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Solder Selection for Printed Circuit Boards and Terminals

Question: I know for tinning stranded wires you should not use Type H or M flux, so we are ordering a No-clean solder Sn63Pb37 with a flux designator ROL0. My question is, would you use that ROL0 solder on the entire solder termination when you solder it into a cup or terminal, or use a higher level solder such as ROMI? My second question is what kind of solder would you suggest for doing repair or adding a component to a surface mount board?

Question: I know for tinning stranded wires you should not use Type H or M flux, so we are ordering a No-clean solder Sn63Pb37 with a flux designator ROL0. My question is, would you use that ROL0 solder on the entire solder termination when you solder it into a cup or terminal, or use a higher level solder such as ROMI? My second question is what kind of solder would you suggest for doing repair or adding a component to a surface mount board?

Answer: The type of flux to be used is determined by the surfaces being soldered, such as HASL, OSP, ENIG, Gold, Pd, etc. The more oxides which have to be removed, the more aggressive the flux has to be, therefore if the ROL0 flux works for you, then continue using it as you solder the wire into the terminal itself and any other of your solder joints. Keep in mind, however; that the rosin flux residues may need to be cleaned off and this is where problems can develop. You will have to define the type of solvent to be used to remove the rosin flux residues be it either manually or through a solvent cleaning systems.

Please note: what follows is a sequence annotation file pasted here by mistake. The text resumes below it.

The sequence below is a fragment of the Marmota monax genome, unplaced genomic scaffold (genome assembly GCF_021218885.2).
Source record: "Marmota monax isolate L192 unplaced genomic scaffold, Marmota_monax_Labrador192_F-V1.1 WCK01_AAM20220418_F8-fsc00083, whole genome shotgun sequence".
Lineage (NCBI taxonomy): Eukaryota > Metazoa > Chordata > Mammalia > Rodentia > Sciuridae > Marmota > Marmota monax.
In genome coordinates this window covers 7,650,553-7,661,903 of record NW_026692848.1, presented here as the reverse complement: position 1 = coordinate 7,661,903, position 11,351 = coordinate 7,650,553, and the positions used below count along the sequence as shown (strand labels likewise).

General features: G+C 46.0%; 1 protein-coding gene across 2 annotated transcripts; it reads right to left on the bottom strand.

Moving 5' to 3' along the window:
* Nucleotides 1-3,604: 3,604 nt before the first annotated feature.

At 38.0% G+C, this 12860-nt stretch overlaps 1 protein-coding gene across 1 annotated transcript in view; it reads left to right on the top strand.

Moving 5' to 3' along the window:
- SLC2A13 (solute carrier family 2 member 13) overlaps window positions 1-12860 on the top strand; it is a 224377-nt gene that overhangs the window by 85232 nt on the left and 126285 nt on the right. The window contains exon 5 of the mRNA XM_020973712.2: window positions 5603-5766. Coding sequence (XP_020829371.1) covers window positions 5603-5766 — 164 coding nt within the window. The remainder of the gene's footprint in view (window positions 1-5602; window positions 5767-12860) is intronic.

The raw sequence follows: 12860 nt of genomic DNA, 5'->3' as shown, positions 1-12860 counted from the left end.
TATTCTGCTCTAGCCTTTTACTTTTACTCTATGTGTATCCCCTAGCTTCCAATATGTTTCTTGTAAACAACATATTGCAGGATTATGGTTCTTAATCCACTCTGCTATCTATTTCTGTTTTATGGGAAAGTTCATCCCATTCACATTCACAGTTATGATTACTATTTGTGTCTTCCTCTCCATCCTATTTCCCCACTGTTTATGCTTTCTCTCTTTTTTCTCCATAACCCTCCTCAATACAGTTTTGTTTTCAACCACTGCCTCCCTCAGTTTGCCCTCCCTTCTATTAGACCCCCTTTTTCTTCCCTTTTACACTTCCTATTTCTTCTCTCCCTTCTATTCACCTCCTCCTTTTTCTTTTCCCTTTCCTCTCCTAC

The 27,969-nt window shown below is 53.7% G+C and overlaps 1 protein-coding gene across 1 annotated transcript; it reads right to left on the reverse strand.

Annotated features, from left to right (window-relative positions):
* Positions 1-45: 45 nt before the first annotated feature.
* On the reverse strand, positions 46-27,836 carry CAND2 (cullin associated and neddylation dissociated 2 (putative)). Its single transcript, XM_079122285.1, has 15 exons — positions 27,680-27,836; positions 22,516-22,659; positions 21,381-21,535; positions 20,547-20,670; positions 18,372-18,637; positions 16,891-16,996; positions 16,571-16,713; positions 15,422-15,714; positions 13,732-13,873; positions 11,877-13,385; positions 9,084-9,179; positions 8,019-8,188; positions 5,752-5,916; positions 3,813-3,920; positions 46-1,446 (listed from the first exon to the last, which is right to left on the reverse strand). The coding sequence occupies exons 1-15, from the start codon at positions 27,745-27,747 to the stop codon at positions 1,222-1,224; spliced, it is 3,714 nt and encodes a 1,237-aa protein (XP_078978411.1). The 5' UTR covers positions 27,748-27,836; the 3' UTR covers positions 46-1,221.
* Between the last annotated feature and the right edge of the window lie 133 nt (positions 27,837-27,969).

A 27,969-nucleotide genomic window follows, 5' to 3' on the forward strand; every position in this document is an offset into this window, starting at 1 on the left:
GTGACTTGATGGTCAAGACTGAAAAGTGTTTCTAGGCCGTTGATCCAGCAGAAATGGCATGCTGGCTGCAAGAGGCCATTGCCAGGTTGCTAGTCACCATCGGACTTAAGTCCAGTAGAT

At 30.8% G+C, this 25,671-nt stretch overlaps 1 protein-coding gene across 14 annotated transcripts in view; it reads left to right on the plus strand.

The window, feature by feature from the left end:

With regard to your second question, the solder should be the same alloy as whatever is being used to solder the wires or whatever solder is used on the boards. If the boards were processed with lead-free solder, then the solder to use for the replacement of the components must be lead-free. The alloys of SAC 305 and Sn100C will work together so mixing of those two should not be a problem. The concern, however; is the flux and can it be removed after the replacement of the component? Many times today the industry is using a low-solid content flux (No Clean) to do this soldering and the residues are left behind as they are benign and non corrosive. Verify no additional flux was used to make sure you don’t have flux that was not exposed to soldering temperature as low solid content flux is active until it reaches soldering temperatures.

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